When he, the Spirit of truth, comes, he will guide you into all the truth. He will not speak on his own; he will speak only what he hears…. He will glorify me because it is from me that he will receive what he will make known to you. (John 16:13-14)
Though we find throughout Scripture personal references to the Father and the Son, an absence of such references to the Holy Spirit does not negate his divinity. In that regard, note this from Thomas F. Torrance:
While God the Father and God the Son are revealed to us in their distinctive personal subsistences [existence as persons]… God the Holy Spirit is not directly known in his own Person… for he remains hidden behind the very revelation of the Father and the Son which he mediates through himself. He is the invisible Spirit of Truth who is sent from the Father in the name of the Son, but not in his personal name as the Holy Spirit, and thus does not speak of himself, but declares of the Father and the Son what he receives from them, while effacing himself before them…. He is the invisible Light in whose shining we see the uncreated Light of God manifest in Jesus Christ, but he is known himself only in that he lights up for us the Face of God in the Face of Jesus Christ. (The Christian Doctrine of God: One Being Three Persons, p. 51)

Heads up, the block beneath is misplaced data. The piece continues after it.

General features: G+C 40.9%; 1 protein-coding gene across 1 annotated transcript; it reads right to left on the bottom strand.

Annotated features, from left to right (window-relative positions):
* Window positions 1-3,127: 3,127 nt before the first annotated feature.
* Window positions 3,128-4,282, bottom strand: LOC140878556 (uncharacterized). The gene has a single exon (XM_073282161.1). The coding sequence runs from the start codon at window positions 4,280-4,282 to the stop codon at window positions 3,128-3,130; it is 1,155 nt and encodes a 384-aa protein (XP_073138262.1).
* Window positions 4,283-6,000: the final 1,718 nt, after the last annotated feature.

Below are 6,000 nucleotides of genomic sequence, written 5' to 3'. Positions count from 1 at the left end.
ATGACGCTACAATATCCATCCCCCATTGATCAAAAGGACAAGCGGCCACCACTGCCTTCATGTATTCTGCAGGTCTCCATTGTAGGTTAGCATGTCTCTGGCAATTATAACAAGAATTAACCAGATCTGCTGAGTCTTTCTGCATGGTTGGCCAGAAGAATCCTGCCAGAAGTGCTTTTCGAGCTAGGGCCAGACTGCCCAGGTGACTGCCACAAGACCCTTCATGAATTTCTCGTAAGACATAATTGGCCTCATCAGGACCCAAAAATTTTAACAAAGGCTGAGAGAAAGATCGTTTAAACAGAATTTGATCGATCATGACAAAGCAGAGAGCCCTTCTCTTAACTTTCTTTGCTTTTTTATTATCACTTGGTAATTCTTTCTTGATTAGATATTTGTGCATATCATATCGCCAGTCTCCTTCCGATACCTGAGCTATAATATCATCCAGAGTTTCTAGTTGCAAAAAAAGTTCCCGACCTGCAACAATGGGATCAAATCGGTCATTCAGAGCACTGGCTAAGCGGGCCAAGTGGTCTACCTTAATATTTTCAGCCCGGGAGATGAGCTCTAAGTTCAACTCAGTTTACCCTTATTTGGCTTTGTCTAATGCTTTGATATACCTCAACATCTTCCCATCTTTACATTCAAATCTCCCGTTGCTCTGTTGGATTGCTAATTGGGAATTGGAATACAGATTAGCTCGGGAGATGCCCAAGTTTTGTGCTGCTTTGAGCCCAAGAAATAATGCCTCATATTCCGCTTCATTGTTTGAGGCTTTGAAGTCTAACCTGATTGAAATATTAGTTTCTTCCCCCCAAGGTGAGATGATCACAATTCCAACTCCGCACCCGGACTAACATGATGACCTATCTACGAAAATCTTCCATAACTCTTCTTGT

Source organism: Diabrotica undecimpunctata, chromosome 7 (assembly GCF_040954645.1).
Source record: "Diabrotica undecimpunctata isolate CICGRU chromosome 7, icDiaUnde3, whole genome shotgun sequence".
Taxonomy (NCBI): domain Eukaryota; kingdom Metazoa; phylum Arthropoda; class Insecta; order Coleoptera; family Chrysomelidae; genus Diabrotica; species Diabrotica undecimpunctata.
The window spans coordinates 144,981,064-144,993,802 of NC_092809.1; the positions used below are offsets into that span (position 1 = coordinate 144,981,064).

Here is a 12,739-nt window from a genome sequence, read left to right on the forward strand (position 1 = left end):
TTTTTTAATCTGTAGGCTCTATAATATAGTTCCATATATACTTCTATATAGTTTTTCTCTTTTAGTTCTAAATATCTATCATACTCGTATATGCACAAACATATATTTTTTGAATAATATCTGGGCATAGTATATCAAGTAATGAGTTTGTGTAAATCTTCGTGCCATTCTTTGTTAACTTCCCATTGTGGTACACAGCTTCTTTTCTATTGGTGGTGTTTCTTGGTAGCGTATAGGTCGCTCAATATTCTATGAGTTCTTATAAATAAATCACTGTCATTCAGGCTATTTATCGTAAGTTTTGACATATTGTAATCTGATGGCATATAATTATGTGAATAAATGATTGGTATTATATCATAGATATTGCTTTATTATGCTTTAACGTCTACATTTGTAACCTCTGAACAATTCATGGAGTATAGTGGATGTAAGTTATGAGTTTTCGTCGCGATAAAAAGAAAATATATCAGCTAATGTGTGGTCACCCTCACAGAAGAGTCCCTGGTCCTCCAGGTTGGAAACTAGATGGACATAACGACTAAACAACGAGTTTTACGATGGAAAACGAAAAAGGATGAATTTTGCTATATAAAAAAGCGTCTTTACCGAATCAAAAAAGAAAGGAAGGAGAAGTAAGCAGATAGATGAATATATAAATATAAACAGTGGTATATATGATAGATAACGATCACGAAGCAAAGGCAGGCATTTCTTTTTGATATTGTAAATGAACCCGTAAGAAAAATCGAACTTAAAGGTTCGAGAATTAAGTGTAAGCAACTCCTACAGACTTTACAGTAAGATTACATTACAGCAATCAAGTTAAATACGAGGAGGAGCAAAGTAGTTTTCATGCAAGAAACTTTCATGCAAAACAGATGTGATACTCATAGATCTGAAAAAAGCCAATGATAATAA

Basil of Caesarea, a prominent theologian of the early church (4th century), makes a similar comment: “Our mind, enlightened by the Spirit, looks towards the Son, and in him as in an image, sees the Father” (Letters of Basil, quoted in Torrance, The Trinitarian Faith, p. 212). The phrase, “enlightened by the Spirit,” brings joy to my soul! The Holy Spirit, who is the Spirit of truth, lights up the truth—he shows us Jesus, who then shows us the Father. Here we have God shining upon God, revealing to us a God we can relate to in Jesus. We cannot know Jesus without this illumination from the Holy Spirit.
Praise the Father, praise the Son, praise the Holy Spirit!
I conclude with one of Paul’s Trinitarian benedictions: “May the grace of the Lord Jesus Christ, and the love of God, and the fellowship of the Holy Spirit, be with you all” (2 Cor. 13:14).
Rejoicing in the reality of relationship with our Triune God,